Provide a project structure diagram and organogram identifying key individuals or bodies (for example, programme board, Project Manager, Community Director) and reporting lines.

Arrangements should be described to enable project progress and performance to be managed effectively. The key stakeholders in the project should be identified

Project monitoring and reporting

The proposal should define the methods to be used for progress reporting and control. The plan includes frequency and attendance for progress meetings, the acceptance process for key deliverables and milestones, and the frequency and content of progress reports

Work breakdown structure (WBS)

Setting out the key work-packages together with a description of the key deliverables and tasks required to deliver them. The WBS should be broken down sufficiently to allow key work-packages and activities within the project to be understood.

Scheduling and resourcing

Milestones and deliverables should be defined in sufficient detail so that it is clear when they have been met and be sufficiently frequent to enable effective monitoring of the project.

Risk management

A risk register must be provided. The management of risks must be described.

Finance

The full economic cost of your project can be up to £8,625,000 (resource) for three years (£2,875,000 per year). STFC will fund 80% of the full economic cost.

It is expected that STFC IRIS (the digital research infrastructure for STFC science and a coordination body that organises the sharing of resources and expertise across STFC and is preparing STFC for integration into UKRI-wide infrastructure) will provide capital and operational costs for computing, storage, system support and data centre expenses.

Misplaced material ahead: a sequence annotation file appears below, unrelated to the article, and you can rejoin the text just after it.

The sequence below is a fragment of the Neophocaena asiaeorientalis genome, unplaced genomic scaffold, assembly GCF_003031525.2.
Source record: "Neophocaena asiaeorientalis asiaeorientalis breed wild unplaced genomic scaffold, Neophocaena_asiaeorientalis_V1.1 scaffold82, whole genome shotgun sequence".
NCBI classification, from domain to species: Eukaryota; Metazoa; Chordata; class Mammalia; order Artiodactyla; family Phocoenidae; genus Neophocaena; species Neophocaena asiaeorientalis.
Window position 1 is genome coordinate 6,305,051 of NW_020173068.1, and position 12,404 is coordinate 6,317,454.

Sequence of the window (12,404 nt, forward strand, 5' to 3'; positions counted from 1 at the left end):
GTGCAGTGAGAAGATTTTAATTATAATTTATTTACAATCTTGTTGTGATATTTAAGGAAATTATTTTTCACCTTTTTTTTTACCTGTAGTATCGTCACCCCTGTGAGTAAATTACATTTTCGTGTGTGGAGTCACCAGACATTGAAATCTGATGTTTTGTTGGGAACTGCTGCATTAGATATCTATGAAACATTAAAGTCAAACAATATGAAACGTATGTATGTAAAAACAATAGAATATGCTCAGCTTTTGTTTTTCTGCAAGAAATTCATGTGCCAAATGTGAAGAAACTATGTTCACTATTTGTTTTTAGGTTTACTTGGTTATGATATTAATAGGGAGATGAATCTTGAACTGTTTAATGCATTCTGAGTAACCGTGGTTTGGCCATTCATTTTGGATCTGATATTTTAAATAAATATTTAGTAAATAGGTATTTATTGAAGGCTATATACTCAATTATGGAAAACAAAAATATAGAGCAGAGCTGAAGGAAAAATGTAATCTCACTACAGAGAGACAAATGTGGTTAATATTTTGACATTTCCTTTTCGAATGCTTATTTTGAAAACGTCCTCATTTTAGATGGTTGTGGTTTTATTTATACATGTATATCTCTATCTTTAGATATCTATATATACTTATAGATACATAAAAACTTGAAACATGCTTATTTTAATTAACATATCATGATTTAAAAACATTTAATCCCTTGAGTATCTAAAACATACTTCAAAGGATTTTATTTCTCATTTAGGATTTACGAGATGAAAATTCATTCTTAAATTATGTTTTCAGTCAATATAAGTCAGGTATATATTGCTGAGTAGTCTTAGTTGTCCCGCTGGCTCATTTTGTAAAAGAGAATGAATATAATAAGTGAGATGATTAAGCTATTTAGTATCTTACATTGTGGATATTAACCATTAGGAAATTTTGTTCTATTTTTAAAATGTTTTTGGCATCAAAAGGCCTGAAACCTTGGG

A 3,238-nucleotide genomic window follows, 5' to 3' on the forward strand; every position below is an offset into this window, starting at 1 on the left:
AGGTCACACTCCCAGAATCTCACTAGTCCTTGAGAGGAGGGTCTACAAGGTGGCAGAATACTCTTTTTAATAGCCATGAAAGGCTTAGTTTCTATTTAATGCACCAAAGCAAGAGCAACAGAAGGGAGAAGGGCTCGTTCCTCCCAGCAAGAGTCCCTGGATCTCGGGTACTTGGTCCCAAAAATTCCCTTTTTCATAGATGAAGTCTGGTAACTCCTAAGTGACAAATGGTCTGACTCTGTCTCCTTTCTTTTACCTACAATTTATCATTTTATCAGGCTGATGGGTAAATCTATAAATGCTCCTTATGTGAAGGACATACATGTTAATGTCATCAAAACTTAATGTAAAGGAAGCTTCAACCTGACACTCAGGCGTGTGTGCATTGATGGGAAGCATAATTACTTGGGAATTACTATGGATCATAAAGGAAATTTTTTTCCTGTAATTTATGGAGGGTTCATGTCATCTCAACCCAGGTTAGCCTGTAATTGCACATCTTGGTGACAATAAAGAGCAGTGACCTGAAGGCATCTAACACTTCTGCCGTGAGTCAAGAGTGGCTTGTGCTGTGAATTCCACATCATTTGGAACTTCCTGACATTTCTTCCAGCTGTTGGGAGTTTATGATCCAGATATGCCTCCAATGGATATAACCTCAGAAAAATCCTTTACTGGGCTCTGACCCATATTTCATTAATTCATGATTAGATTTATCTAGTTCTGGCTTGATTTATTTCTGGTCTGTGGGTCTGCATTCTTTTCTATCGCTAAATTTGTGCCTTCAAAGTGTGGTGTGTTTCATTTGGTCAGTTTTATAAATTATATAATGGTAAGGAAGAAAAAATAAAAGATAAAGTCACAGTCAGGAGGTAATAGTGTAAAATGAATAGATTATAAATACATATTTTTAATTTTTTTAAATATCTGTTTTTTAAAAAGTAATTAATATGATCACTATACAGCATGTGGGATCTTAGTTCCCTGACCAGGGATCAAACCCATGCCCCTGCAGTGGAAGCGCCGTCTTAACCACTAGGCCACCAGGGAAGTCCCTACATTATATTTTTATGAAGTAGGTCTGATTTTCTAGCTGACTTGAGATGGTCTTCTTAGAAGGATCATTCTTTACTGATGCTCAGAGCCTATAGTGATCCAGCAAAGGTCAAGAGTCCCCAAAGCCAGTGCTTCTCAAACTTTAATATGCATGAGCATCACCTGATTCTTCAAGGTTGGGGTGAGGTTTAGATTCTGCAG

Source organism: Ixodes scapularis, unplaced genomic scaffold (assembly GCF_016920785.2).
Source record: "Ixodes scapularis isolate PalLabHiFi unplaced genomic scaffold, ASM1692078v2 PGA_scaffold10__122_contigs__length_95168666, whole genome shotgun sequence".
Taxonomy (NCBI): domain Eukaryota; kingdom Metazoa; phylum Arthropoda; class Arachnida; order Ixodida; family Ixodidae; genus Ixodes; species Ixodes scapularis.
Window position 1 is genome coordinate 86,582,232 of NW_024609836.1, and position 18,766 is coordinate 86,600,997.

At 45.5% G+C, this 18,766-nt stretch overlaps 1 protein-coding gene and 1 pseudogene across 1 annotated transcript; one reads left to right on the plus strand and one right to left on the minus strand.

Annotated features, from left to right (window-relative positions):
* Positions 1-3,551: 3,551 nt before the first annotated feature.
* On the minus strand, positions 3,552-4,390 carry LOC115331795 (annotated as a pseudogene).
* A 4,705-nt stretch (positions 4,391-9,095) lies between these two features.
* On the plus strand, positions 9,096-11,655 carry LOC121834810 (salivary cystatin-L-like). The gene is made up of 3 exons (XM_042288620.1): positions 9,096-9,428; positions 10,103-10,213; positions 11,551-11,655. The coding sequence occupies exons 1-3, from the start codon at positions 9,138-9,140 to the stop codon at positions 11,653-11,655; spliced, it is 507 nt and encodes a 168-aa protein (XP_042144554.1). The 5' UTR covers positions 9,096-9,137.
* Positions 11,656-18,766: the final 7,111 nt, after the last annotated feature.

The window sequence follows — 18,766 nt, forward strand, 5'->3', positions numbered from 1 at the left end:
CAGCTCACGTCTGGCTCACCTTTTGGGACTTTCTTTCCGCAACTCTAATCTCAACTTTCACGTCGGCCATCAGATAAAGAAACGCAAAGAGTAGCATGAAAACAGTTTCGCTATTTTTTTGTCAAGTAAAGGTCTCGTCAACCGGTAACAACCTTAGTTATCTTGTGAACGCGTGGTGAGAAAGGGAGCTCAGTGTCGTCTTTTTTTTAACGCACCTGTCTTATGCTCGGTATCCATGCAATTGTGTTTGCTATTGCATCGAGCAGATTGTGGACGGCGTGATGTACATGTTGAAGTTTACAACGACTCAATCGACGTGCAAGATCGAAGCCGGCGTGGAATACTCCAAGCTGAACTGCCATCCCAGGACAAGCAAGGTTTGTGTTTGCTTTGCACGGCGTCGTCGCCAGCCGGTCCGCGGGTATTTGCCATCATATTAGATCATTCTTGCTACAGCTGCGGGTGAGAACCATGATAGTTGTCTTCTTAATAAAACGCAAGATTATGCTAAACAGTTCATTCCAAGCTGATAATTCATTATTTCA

Therefore, these need not be requested in this proposal. However, the requirement from IRIS should be referenced.

Separate to the IRIS support, a small portion of capital can be made available to support activities that meet the remit of this opportunity if the need is demonstrated.

This capital request should be approximately £100,000 per year (cost to STFC), at approximately £300,000 total, and should cover items, such as network connectivity, where there is no provision in the current planned IRIS support.

Projects must start between 1 October 2022 and 31 March 2023.

You should include a narration of the financial request.

The total cost of the project to STFC must be shown, including the following information.  

Staff resource plans

Staff resource plans that should include a brief description of the activity staff will undertake and the need for each post. Resource tables should specify the staff category, and the fraction of the time they will spend on the project or work package.

Associated costs

All costs associated with the proposal must be justified, with the exception of university estates and indirects. An explanation for all costs requested on the Je-S form must be given in the case for support.

Each directly incurred post must be given a name or, for unnamed posts, a unique number (for example, RA1, RA2.).

Working allowance

Working allowance which is used to cope with the uncertainties that occur in all projects, such as increased cost of materials, complexity of design and manufacture of components.

It can be calculated in a number of ways and should take account of the project risks and their mitigation.

There should be a reasonable chance (for example, greater than 75%) that the project can be completed within the budget of the base cost plus the working allowance, it is awarded as part of the grant at announcement (at 100%).

Contingency

Contingency which should not be requested on the Je-S form.

It is for the unexpected things that can occur within a project and which could not reasonably be predicted, the cost of which is likely to be over and above that covered by the working margin.

It should be calculated on the basis of an understanding of the risks of the project and there should be a high expectation that the project can be completed without the use of contingency.

Contingency will only be released on the approval of the STFC Executive after it has considered advice from the STFC Oversight Committee or project board and explored the possibilities of de-scoping the project.

Demonstrator cases

You must include a set of demonstrator cases with particular relevance to the scientific interests and requirements of the UK community, complete with timelines, that define the user requirements (for example, what the researchers do) for working through these demonstrator cases.